Education in Virtue

There is a lesson in the Faith and Revelation textbook we have been using in the 9th grade theology class that captures the truth about human virtues. In discussing Pontius Pilate, the text describes him as a sympathetic and conflicted character. He is the embodiment of the virtues of Rome. The pagan culture of Rome exalted the life of virtue. Pilate would have been well versed in fortitude, temperance, prudence, and justice. However, in his encounter with Christ, those human virtues revealed their limitations. When faced with the dilemma of executing an innocent man, Pilate chose pragmatism over justice. He chose to appease the crowd. (see Mark 15:15)

Virtue is vital to a good life. That is why the monthly virtue program is essential to our mission. Every one of us needs a daily reminder to pursue virtue. However, as the Catechism of the Catholic Church states, “Human virtues acquired by education, by deliberate acts and by a perseverance ever-renewed in repeated efforts are purified and elevated by divine grace. With God's help, they forge character and give facility in the practice of the good.” (CCC 1810) Pilate may have missed his moment of grace, but praise God, we have recourse to the sacramental life. This astounding gift is the indispensable ingredient in building a virtuous character. Human effort is not enough.

Not only do we pursue virtue through education and perseverance during the school year, we nourish our journey with sacramental grace. Weekly Mass, Confession, and the Rosary have been the backbone of our spiritual life on campus. This year, we are pleased to announce the addition of the daily recitation of the Divine Office (Lauds) that will begin the day for grades 6 through 12. The grace that comes through these avenues works with our individual efforts. It preserves and perfects virtue in our souls.

From the first, the Church recognized the wisdom of practicing the human virtues and incorporated them into the life of faith. Just as in Christ the human and divine natures are joined, so in the Christian life, the theological virtues of faith, hope, and charity are joined to the human virtues of prudence, temperance, justice, and fortitude. These theological virtues are infused through the sacraments and cannot be acquired by human effort. They are a free gift from God that cannot be merited by us.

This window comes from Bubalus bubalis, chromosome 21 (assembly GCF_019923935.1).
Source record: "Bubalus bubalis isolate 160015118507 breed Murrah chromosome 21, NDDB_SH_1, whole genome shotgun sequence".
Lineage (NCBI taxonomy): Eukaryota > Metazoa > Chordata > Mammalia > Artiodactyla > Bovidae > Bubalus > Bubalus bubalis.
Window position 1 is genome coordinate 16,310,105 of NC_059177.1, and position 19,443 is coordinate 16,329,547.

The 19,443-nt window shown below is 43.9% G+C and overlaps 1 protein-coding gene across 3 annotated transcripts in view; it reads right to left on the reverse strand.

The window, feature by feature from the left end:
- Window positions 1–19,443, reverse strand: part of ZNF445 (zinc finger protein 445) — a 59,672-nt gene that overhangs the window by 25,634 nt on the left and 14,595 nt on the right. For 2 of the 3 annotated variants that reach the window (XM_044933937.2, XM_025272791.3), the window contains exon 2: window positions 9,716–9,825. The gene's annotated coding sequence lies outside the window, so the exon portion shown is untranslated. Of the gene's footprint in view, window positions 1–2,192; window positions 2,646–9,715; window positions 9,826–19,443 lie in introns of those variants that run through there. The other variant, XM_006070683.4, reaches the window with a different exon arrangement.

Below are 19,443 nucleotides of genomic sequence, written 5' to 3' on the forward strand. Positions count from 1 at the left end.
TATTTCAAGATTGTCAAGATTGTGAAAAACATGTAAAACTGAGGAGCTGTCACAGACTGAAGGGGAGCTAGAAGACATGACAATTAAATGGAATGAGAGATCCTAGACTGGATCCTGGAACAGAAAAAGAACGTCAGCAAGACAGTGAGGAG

Every year, we compile a sequence of virtues to highlight throughout the school year that will aid us in our mission. Each of these virtues save one emanate from the cardinal (or human) virtues. The sole exception is a theological virtue that appears in December. This year that virtue is hope. There is perhaps no other more necessary virtue at this time.

Once again, the Catechism says it best, “Hope is the theological virtue by which we desire the kingdom of heaven and eternal life as our happiness, placing our trust in Christ's promises and relying not on our own strength, but on the help of the grace of the Holy Spirit. ‘Let us hold fast the confession of our hope without wavering, for he who promised is faithful.’ ‘The Holy Spirit . . . he poured out upon us richly through Jesus Christ our Savior, so that we might be justified by his grace and become heirs in hope of eternal life.’” CCC(1817)


September- Affability (justice)

October- Docility (prudence)

November- Prayerfulness (justice)

December- Hope (theological)

January- Perseverance (fortitude)

February- Orderliness (temperance)

March- Meekness (temperance)

April- Magnificence (fortitude)

May- Gratitude (justice)